DEEP LEARNING SERIES- PART 6

The previous article was about the procedure to develop a deep learning network and introduction to CNN. This article concentrates on the process of convolution which is the process of taking in two images and doing a transformation to produce an output image. This process is common in mathematics and signals analysis also. The CNN’s are mainly used to work with images.

In the CNN partial connection is observed. Hence all the neurons are not connected to those in the next layer. So the number of parameters reduces leading to lesser computations.

Sample connection is seen in CNN.

Convolution in mathematics refers to the process of combining two different functions. With respect to CNN, convolution occurs between the image and the filter or kernel. Convolution itself is one of the processes done on the image.

Here also the operation is mathematical. It is a kind of operation on two vectors. The input image gets converted into a vector-based on color and dimension. The kernel or filter is a predefined vector with fixed values to perform various functions onto the image.

Process of convolution

The kernel or filter is chosen in order of 1*1, 3*3, 5*5, 7*7, and so on. The given filter vector slides over the image and performs dot product over the image vector and produces an output vector with the result of each 3*3 dot product over the 7*7 vector.

A 3*3 kernel slides over the 7*7 input vector to produce a 5*5 output image vector. The reason for the reduction in the dimension is that the kernel has to do dot product operation on the input vector-only with the same dimension. I.e. the kernel slides for every three rows in the seven rows. The kernel must perfectly fit into the input vector. All the cells in the kernel must superimpose onto the vector. No cells must be left open. There are only 5 ways to keep a 3-row filter in a 7-row vector.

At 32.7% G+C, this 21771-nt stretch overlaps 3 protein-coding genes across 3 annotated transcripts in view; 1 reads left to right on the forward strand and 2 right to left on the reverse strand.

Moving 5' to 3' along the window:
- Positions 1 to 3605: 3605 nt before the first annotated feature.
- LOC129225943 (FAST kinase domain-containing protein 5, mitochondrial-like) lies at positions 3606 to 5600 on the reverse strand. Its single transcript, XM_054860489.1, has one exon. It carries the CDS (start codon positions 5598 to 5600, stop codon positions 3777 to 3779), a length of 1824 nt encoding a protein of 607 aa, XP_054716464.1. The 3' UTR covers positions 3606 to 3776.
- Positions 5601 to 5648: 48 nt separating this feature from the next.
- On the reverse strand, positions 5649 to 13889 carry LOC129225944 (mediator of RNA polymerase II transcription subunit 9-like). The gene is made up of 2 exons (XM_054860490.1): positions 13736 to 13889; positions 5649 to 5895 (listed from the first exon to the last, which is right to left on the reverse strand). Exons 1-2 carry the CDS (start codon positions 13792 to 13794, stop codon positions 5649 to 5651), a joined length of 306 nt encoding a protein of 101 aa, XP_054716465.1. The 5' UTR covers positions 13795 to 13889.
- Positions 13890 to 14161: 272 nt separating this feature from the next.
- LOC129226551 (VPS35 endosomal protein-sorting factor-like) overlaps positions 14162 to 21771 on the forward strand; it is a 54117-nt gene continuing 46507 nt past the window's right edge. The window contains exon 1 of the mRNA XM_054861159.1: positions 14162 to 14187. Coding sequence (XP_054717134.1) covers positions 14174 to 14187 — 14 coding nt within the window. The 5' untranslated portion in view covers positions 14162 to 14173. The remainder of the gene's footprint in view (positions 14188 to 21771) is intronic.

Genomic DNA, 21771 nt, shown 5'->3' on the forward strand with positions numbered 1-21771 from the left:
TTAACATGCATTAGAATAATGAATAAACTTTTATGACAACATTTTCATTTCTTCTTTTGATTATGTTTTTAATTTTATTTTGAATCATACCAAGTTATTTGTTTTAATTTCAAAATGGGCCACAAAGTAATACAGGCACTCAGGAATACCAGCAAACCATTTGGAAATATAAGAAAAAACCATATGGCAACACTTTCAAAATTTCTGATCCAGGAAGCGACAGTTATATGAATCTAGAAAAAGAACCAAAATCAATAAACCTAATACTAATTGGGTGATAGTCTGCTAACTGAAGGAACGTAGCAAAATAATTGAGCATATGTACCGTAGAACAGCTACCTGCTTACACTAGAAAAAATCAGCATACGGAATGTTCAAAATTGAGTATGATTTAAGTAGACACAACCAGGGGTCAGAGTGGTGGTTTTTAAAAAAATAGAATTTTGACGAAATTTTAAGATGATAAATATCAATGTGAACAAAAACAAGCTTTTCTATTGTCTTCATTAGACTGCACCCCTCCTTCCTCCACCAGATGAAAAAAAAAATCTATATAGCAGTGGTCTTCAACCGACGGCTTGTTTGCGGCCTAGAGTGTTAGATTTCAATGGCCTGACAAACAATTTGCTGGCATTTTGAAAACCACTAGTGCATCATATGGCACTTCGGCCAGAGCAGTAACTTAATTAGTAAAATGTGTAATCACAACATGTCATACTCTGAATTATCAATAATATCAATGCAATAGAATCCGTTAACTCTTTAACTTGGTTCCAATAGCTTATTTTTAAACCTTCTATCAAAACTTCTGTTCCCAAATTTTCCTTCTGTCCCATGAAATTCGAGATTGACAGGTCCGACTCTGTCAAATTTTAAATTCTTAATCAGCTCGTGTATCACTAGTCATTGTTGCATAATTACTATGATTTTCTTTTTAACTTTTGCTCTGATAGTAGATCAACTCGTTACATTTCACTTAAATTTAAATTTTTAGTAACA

This pictorial representation can help to understand even better. These colors might seem confusing, but follow these steps to analyze them.

1. View at the first row.
2. Analyse and number the different colours used in that row
3. Each colour represents a 3*3 kernel.
4. In the first row the different colours are red, orange, light green, dark green and blue.
5. They count up to five.
6. Hence there are five ways to keep a 3 row filter over a 7 row vector.
7. Repeat this analysis for all rows
8. 35 different colours will be used. The math is that in each row there will be 5 combinations. For 7 rows there will be 35 combinations.
9. The colour does not go beyond the 7 rows signifying that kernel cannot go beyond the dimension of input vector.

These are the 35 different ways to keep a 3*3 filter over a 7*7 image vector. From this diagram, we can analyse each row has five different colours. All the nine cells in the kernel must fit inside the vector. This is the reason for the reduction in the dimension of output vector.

Procedure to implement convolution

1. Take the input image with given dimensions.
2. Flatten it into 1-D vector. This is the input vector whose values represent the colour of a pixel in the image.
3. Decide the dimension, quantity and values for filter. The value in a filter is based on the function needed like blurring, fadening, sharpening etc. the quantity and dimension is determined by the user.
4. Take the filter and keep it over the input vector from the first cell. Assume a 3*3 filter kept over a 7*7 vector.
5. Perform the following computations on them.

5a. take the values in the first cell of the filter and the vector.

5b. multiply them.

5c. take the values in the second cell of the filter and the vector.

5d. multiply them.

5e. repeat the procedure till the last cell.

5f. take the sum for all the nine values.

• Place this value in the output vector.
• Using the formula mentioned later, find the dimensions of the output vector.